Helping the most vulnerable in Australia
On Tuesday night, we saw a government that wants to make Australia the country of the fair go by handing out cost-of-living payments - while at the same time cutting benefits to single parents, and saying it cannot afford to increase support to our most vulnerable people to help lift them out of the cycle of debt and unemployment.
Newstart recipients, and other people on allowances, need systemic reform - not band-aid, infinitesimal, one-off payments. The social sector, business and the Greens have been calling for a genuine increase to Newstart to stop condemning recipients to poverty and placing further barriers to employment in their way. It's time the Government heeded that call.
Arts & Culture
The arts tell our story as a nation. We were able to secure $40 million in this year's Budget so that the National Gallery, the National Museum, the National Library, the Film and Sound Archive and other cultural institutions will be protected from ongoing cuts.
Our formal request for a $350 million spend on creating 15,000 affordable rental homes through the Greens' Convert To Rent initiative was knocked back, as was our call to expand the National Rental Affordability Scheme.
However, there is about $3.6 billion in the Budget for 2012-13 to tackle housing and homelessness issues. Given the size of the problem and the speed with which it's growing, more money and better planning is needed.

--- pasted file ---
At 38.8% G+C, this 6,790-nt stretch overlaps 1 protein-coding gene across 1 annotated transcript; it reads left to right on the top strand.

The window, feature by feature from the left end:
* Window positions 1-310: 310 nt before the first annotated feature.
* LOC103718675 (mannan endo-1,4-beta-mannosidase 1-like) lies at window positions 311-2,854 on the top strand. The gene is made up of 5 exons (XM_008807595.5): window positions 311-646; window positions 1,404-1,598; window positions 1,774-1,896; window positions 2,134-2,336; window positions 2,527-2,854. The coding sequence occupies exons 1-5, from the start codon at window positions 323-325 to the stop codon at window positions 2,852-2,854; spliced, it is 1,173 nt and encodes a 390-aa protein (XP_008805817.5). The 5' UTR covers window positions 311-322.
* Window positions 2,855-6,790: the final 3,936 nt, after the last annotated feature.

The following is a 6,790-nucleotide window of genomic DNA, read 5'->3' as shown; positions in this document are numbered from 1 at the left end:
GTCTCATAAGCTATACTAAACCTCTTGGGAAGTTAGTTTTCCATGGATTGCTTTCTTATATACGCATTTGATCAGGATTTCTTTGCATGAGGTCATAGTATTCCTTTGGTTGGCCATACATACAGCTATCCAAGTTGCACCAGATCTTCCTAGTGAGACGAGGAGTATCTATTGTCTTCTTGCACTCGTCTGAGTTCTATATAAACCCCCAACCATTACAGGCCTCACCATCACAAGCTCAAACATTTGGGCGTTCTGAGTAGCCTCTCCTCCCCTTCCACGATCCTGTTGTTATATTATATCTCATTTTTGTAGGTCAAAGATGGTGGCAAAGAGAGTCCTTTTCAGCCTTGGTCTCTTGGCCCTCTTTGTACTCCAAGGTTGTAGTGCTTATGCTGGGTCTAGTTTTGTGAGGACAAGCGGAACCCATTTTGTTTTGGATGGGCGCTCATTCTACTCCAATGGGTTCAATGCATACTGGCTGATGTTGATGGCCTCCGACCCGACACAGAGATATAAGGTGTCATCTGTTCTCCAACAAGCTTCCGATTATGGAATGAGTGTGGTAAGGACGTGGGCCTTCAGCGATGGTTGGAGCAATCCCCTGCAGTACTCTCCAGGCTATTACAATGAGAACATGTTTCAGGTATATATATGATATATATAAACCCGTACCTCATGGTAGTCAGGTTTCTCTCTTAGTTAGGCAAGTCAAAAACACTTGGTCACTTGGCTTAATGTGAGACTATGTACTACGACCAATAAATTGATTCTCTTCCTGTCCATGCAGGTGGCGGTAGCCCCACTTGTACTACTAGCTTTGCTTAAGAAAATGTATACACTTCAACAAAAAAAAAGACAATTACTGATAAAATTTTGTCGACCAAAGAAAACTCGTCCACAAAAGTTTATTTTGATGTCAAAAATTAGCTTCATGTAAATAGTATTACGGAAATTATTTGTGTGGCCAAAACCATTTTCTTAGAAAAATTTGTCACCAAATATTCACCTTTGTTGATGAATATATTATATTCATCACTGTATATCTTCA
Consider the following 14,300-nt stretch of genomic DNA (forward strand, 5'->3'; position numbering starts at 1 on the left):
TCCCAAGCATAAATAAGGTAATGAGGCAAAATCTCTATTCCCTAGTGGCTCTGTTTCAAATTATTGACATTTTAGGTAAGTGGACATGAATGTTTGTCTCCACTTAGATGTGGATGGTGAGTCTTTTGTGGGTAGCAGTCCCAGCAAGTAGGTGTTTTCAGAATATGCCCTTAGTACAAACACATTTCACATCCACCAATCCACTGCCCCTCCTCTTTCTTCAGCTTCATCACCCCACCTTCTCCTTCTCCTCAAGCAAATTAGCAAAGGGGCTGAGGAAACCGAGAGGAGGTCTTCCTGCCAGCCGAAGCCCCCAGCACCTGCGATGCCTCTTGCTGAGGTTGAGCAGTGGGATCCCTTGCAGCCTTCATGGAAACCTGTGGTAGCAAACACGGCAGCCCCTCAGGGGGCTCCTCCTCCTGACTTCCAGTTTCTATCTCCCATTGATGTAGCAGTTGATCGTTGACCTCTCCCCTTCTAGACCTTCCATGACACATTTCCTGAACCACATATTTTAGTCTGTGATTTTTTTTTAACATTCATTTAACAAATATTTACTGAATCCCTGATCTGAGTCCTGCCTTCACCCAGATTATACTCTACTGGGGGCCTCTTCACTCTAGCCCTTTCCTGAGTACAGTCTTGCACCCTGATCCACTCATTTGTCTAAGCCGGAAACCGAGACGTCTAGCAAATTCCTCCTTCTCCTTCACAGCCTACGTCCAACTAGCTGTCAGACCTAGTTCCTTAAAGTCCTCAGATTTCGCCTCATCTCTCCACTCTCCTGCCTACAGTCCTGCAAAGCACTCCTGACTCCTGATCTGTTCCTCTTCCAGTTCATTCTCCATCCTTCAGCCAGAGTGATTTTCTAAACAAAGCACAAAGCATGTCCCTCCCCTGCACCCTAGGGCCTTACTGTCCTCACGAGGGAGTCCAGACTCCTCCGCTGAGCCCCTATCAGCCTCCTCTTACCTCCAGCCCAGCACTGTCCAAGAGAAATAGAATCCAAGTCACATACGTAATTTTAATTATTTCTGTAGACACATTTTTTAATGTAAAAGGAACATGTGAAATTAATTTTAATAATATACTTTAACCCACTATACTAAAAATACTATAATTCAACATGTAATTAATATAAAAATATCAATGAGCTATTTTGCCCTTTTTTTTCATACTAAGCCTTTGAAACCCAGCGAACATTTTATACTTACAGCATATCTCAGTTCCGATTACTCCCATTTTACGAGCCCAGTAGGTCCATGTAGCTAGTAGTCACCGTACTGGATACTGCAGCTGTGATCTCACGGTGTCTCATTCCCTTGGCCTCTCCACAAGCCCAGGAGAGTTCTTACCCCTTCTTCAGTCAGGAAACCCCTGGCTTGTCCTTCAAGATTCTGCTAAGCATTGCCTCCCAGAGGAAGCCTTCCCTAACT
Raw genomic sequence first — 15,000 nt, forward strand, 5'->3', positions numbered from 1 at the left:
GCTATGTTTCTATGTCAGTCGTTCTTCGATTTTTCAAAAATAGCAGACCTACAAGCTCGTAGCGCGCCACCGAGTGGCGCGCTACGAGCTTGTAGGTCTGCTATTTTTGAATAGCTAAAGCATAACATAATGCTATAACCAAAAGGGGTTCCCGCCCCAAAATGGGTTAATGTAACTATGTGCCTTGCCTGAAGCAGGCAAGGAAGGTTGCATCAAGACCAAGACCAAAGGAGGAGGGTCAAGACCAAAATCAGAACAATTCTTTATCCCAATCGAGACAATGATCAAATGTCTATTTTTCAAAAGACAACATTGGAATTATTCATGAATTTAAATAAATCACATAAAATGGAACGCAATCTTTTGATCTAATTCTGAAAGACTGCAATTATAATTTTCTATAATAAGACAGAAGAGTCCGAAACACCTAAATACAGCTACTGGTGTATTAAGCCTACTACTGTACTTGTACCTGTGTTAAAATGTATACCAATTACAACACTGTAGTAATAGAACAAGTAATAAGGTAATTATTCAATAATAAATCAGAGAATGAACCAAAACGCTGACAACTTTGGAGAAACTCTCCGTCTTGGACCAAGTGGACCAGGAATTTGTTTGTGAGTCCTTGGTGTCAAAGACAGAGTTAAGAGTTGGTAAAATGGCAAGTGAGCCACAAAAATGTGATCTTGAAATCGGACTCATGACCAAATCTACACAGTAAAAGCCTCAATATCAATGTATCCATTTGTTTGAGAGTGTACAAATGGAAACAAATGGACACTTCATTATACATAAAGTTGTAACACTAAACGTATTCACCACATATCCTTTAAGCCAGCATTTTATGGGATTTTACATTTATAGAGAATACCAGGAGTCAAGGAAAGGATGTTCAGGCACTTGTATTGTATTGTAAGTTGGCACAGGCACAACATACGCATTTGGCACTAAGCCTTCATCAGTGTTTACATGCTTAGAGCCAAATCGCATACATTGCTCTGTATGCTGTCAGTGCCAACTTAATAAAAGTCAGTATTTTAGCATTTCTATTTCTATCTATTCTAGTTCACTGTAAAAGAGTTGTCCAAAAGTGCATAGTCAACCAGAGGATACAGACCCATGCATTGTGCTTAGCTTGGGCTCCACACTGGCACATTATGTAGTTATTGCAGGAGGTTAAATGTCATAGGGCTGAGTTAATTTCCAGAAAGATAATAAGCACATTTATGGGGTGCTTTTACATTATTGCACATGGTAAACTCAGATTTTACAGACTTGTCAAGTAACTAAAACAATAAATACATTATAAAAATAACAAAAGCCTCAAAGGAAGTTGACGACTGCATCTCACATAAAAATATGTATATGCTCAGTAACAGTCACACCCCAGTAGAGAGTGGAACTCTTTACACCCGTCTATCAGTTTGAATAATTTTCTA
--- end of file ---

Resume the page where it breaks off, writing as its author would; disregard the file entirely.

When it comes to the environment, this year's Budget was singularly uninspired. While there has been little change to most of the major environment programs already in existence, neither has there been any exciting and positive environment initiatives from the Government. Given that the last State of the Environment Report reveals the Government's ongoing failure to stop habitat destruction and prevent our wildlife from sliding further towards extinction, the Budget embodied a disappointing lack of vision and action.
One admirable environment opportunity that the Government missed was the rollover of the Reef Rescue program. This program supports Queensland farmers to reduce their impacts on the Great Barrier Reef, and was popular with farmers and environmentalists alike. The Greens asked the Government to fund this program past its original end date of 2013, but so far the Government has failed to do so. The Greens will continue to advocate for Reef Rescue, and to act to protect the Great Barrier Reef from the Government's plans to turn it into a coal and gas highway.
Rail & Roads